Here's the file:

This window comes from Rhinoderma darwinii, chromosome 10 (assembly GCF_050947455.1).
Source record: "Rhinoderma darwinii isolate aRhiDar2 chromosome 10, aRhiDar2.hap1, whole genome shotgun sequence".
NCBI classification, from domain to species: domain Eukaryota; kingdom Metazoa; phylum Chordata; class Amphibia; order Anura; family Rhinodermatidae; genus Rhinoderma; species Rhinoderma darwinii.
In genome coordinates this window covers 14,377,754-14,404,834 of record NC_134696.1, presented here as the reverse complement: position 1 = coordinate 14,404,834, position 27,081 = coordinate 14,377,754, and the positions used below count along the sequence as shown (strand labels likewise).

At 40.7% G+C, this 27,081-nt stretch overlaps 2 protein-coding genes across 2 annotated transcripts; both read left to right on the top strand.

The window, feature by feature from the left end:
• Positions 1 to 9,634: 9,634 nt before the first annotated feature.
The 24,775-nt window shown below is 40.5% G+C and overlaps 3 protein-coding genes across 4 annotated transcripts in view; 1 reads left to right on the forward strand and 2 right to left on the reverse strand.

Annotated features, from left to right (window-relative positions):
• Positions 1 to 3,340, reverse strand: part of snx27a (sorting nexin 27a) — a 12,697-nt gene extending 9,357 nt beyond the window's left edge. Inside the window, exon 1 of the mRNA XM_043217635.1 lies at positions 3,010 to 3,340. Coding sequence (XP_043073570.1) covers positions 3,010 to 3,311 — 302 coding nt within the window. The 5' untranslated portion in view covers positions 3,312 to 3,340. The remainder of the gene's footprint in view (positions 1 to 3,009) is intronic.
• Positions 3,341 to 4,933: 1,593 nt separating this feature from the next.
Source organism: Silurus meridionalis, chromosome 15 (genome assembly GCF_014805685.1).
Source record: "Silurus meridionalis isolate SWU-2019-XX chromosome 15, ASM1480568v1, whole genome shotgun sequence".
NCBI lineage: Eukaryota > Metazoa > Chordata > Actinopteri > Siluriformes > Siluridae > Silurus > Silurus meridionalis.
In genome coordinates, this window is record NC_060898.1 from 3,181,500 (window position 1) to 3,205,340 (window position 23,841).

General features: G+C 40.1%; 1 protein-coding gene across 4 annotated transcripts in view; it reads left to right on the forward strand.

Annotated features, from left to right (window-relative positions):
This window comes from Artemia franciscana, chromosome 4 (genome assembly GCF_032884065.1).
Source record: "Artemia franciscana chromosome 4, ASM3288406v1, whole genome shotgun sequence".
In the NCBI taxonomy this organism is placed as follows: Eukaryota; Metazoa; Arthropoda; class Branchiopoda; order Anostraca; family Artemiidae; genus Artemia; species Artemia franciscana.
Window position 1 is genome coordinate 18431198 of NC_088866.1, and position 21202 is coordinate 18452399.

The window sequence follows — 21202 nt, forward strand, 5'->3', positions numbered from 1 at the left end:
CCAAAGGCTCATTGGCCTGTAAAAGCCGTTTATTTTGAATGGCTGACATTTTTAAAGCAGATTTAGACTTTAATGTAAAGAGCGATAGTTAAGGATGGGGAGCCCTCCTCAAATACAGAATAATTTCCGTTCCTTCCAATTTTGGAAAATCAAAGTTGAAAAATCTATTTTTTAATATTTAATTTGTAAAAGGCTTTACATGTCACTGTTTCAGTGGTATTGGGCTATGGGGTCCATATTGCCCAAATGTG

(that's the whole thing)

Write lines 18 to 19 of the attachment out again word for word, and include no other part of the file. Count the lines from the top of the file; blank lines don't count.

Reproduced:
This window comes from Artemia franciscana, chromosome 4 (genome assembly GCF_032884065.1).
Source record: "Artemia franciscana chromosome 4, ASM3288406v1, whole genome shotgun sequence".